According to social psychology, stereotypes about groups tend to be accurate. This makes sense, because you’d expect an inverse Gresham’s Law to operate: accurate stereotypes make you better at life; inaccurate stereotypes make you worse. It’s like how markets drive out taste-based discrimination (racism, sexism) by making people pay for their unjustified prejudices.
One such accurate stereotype is that women prefer one-to-one dyadic relationships, and men prefer membership in larger groups, particularly hierarchical coalitions.
New evidence for this comes in a recent study: “Women Favour Dyadic Relationships, but Men Prefer Clubs: Cross-Cultural Evidence from Social Networking” (full html paper) by Tamas David-Barrett, Anna Rotkirch, James Carney, Isabel Behncke Izquierdo, Jaimie A. Krems, Dylan Townley, Elinor McDaniell, Anna Byrne-Smith, and Robin I. M. Dunbar.
They added to the literature supporting this result in a rather interesting way:
The ability to create lasting, trust-based friendships makes it possible for humans to form large and coherent groups. The recent literature on the evolution of sociality and on the network dynamics of human societies suggests that large human groups have a layered structure generated by emotionally supported social relationships. There are also gender differences in adult social style which may involve different trade-offs between the quantity and quality of friendships. Although many have suggested that females tend to focus on intimate relations with a few other females, while males build larger, more hierarchical coalitions, the existence of such gender differences is disputed and data from adults is scarce.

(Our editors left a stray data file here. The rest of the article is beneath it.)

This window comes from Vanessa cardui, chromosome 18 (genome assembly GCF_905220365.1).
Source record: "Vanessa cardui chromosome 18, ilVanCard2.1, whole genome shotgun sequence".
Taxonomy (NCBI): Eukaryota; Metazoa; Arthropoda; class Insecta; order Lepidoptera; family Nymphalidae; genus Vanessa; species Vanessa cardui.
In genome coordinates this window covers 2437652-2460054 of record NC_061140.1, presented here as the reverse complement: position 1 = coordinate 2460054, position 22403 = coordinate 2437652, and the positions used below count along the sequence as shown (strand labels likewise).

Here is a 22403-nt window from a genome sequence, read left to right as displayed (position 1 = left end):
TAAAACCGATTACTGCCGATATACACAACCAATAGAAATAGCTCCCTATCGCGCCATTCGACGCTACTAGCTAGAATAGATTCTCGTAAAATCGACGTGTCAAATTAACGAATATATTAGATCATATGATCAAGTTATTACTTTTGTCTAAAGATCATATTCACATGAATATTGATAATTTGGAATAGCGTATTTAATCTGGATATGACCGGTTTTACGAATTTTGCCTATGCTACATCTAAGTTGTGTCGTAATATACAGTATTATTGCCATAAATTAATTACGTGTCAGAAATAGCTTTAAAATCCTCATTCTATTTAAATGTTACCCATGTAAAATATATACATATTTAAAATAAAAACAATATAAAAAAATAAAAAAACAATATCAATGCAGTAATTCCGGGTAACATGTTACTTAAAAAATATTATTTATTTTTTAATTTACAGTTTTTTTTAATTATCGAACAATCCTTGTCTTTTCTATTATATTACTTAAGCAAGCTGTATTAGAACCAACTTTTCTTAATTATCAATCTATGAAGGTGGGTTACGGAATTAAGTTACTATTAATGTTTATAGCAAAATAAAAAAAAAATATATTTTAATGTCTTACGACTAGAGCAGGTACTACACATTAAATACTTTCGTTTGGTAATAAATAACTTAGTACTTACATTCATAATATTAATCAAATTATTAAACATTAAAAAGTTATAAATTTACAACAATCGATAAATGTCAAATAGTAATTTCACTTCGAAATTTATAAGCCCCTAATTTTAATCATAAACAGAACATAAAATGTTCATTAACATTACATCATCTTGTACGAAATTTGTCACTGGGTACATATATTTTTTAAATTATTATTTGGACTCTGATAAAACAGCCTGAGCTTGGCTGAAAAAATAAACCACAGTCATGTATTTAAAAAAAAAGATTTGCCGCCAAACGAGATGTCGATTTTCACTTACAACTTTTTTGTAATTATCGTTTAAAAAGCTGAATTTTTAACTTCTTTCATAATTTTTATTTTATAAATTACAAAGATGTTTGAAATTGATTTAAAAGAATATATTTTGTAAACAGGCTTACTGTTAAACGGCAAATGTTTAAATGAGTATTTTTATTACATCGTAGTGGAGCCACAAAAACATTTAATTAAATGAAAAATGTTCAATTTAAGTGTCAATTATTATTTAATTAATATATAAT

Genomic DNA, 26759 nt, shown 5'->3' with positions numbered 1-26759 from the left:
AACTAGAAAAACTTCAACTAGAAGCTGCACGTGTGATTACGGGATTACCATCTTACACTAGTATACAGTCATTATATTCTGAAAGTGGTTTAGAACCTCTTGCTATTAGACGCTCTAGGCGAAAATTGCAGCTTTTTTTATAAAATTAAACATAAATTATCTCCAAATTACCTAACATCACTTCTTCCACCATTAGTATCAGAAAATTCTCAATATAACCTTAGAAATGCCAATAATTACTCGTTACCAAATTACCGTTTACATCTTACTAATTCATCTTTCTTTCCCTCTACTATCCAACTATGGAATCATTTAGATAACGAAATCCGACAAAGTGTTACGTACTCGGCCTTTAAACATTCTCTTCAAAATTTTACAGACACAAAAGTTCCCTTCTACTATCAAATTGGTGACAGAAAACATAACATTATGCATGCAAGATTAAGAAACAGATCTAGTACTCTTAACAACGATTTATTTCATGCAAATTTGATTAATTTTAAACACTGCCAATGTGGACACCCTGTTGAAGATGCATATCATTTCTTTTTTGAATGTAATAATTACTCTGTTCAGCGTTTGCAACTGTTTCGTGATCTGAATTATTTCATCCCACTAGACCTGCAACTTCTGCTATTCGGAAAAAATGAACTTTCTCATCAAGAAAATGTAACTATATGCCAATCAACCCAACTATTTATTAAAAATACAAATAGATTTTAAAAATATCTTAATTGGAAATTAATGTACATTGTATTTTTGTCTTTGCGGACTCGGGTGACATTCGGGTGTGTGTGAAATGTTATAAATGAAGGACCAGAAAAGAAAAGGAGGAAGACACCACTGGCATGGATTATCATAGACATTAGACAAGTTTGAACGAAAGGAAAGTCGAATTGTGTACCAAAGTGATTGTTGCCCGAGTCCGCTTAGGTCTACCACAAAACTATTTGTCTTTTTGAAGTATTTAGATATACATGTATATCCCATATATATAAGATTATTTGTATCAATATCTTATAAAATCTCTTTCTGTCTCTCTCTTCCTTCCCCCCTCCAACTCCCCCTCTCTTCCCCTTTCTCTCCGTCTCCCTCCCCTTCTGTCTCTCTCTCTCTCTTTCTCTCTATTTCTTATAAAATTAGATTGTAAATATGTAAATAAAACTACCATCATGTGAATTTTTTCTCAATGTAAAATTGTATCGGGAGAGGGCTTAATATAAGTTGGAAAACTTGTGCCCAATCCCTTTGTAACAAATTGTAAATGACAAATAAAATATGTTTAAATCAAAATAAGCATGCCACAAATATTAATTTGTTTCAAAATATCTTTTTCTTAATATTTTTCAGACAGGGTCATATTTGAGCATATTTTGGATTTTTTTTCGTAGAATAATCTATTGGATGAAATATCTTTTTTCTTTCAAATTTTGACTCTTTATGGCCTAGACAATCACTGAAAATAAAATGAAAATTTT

Here, we present cross-cultural evidence for gender differences in the preference for close friendships. We use a sample of ~112,000 profile pictures from nine world regions posted on a popular social networking site to show that, in self-selected displays of social relationships, women favour dyadic relations, whereas men favour larger, all-male cliques. These apparently different solutions to quality-quantity trade-offs suggest a universal and fundamental difference in the function of close friendships for the two sexes.
This plays into Roy Baumeister’s & Kathleen Vohs’s work (see e.g.) on some of the sex differences (again, these may be biological or socially/culturally constructed) that may be working to underly differences in labour market activity and in turn the gender wage gap.
There is no inherent reason why men and women must have on average similar lives in order to have equally good lives; or in order for them both to have as good lives as possible (even if not equally good). It’s OK for there to be differences between men and women.